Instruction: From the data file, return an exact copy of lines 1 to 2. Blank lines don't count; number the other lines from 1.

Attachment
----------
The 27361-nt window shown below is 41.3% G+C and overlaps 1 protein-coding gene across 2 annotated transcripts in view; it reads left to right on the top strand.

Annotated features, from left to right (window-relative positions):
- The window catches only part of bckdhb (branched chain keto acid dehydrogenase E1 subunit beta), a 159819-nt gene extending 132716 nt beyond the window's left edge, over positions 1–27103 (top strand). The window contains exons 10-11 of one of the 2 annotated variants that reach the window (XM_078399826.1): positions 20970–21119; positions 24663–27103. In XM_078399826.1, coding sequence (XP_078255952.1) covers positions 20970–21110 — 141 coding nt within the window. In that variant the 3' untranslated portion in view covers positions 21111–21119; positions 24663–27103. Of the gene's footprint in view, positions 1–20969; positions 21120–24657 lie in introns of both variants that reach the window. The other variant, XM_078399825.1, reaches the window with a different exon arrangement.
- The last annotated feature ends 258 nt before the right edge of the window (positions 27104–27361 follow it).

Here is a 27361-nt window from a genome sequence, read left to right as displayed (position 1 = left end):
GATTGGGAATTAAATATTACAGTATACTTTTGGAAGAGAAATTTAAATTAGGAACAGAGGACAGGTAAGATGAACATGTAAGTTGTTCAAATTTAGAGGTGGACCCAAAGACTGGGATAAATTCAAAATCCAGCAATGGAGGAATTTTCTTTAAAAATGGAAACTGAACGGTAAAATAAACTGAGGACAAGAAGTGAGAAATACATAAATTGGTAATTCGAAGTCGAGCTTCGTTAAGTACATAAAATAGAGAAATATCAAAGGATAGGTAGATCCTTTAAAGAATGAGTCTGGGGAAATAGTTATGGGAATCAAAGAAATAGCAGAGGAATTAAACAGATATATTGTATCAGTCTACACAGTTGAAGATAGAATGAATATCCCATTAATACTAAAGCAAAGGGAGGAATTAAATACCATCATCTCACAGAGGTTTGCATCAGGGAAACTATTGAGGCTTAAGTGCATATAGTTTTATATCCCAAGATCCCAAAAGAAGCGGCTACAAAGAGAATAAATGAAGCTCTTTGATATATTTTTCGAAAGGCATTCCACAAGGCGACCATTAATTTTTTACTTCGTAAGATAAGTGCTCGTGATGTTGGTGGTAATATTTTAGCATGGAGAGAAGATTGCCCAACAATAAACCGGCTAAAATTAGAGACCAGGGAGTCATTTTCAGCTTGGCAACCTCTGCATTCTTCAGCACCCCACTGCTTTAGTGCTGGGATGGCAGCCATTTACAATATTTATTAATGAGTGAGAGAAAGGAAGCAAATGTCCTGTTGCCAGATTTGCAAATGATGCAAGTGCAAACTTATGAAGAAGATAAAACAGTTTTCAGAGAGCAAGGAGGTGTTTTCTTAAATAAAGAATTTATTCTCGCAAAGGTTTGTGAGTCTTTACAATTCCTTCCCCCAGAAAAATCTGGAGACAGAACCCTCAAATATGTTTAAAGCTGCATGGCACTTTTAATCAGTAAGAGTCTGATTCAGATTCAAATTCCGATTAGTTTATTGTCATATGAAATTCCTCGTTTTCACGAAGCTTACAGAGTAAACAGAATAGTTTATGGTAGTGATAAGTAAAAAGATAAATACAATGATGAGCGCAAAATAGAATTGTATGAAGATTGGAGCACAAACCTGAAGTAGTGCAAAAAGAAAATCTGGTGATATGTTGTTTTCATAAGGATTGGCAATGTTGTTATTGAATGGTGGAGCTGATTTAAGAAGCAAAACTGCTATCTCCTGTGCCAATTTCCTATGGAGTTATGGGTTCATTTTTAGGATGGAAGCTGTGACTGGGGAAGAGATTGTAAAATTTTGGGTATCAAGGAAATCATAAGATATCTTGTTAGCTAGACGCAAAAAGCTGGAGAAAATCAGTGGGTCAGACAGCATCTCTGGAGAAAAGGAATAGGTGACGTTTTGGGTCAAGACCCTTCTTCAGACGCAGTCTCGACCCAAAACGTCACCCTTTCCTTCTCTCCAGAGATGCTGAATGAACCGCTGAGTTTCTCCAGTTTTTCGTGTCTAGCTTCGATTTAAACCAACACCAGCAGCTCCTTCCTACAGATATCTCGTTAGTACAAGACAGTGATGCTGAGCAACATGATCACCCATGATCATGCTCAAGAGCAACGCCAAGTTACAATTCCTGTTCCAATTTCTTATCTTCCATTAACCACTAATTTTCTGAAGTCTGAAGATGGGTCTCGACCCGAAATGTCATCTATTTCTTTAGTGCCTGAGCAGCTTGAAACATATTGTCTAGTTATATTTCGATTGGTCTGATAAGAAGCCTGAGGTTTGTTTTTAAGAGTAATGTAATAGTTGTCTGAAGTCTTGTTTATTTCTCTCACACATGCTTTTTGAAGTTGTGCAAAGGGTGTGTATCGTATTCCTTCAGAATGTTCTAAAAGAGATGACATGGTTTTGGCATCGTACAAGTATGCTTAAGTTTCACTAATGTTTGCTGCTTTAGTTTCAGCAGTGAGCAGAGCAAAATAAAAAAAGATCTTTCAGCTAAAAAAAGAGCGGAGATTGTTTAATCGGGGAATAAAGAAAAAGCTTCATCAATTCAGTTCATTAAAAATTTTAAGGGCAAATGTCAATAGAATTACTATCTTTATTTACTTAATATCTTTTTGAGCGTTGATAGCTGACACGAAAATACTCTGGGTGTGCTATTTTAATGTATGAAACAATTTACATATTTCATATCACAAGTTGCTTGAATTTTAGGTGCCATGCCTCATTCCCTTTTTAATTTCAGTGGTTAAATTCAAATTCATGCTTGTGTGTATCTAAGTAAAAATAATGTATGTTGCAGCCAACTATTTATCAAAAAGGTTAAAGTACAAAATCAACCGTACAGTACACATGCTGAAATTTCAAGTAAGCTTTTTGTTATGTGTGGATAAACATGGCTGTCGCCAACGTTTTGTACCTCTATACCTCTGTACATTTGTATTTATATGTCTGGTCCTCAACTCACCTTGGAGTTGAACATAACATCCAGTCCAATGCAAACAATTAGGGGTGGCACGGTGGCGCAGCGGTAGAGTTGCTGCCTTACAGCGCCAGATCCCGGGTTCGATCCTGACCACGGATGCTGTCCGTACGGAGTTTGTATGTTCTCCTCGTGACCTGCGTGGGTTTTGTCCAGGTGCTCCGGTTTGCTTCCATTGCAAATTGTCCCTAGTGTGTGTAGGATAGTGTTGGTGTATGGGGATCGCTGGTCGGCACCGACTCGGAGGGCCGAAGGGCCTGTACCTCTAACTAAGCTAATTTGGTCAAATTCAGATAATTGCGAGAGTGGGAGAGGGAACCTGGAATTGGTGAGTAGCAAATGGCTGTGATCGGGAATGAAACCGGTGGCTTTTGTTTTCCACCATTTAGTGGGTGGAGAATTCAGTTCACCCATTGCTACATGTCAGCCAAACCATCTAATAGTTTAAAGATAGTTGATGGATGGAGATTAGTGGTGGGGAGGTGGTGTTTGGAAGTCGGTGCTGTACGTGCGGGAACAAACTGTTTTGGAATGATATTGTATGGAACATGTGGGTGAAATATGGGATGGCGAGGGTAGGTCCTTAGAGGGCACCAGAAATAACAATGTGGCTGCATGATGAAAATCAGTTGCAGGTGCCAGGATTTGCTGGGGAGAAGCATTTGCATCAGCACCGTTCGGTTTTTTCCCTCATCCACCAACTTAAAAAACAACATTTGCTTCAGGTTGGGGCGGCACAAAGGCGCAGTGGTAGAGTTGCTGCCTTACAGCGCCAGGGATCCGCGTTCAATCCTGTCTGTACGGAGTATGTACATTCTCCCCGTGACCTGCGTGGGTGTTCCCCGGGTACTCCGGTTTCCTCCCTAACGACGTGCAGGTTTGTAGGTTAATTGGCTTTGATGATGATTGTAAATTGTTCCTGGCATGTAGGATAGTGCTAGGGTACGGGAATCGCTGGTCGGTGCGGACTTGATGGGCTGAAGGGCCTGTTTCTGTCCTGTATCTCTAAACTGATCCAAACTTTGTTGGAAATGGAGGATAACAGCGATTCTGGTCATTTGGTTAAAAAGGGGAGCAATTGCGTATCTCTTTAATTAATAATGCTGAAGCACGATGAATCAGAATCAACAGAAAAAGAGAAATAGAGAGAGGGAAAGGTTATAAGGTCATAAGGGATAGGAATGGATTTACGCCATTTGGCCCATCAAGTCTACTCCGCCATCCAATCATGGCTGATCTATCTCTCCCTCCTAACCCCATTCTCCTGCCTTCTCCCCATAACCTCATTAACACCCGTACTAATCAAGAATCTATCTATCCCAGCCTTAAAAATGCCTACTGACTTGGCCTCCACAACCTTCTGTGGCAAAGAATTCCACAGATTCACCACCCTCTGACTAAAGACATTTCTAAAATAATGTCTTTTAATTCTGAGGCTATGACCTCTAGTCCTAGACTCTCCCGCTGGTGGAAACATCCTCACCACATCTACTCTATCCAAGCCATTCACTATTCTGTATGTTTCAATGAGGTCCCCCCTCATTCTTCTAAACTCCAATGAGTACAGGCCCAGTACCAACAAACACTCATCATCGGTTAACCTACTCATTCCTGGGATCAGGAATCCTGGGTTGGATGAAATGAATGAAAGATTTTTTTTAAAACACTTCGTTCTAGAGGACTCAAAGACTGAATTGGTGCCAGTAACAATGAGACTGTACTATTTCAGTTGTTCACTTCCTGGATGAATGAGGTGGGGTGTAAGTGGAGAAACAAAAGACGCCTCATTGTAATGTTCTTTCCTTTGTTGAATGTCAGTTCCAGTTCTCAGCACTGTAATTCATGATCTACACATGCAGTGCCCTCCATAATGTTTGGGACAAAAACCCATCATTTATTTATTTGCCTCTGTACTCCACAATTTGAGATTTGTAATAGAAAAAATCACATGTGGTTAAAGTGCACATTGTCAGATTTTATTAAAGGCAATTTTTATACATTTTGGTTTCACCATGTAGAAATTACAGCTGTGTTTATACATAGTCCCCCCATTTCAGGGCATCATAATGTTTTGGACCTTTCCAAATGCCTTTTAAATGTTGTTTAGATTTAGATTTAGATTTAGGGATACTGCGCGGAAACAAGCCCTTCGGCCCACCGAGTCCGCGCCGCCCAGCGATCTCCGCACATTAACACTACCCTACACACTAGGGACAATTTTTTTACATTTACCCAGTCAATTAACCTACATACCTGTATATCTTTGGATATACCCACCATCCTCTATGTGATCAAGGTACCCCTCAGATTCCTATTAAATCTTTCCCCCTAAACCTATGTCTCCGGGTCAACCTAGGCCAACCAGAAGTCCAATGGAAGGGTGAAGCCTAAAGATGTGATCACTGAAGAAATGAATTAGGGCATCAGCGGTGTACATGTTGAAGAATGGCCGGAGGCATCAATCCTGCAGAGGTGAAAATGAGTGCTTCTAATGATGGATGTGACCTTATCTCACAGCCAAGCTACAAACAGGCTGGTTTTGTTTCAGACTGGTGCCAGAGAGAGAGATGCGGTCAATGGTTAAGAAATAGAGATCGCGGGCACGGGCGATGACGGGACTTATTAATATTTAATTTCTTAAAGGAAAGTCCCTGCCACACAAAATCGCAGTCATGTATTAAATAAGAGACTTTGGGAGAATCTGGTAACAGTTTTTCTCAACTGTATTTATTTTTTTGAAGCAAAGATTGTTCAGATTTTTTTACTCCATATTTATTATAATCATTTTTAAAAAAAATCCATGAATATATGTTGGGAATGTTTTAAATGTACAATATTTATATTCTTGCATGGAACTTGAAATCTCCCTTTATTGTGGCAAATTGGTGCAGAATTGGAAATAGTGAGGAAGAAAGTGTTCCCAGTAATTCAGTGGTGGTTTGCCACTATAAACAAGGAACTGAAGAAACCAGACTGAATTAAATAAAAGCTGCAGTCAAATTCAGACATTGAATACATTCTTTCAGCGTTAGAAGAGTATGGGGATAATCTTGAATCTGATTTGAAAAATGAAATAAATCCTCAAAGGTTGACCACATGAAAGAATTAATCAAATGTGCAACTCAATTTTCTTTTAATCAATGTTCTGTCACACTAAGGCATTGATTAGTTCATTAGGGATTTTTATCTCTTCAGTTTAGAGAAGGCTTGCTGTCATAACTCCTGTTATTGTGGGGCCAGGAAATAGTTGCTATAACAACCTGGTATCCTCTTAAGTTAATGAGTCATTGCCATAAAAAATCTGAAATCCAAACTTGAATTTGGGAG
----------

The 27361-nt window shown below is 41.3% G+C and overlaps 1 protein-coding gene across 2 annotated transcripts in view; it reads left to right on the top strand.

Annotated features, from left to right (window-relative positions):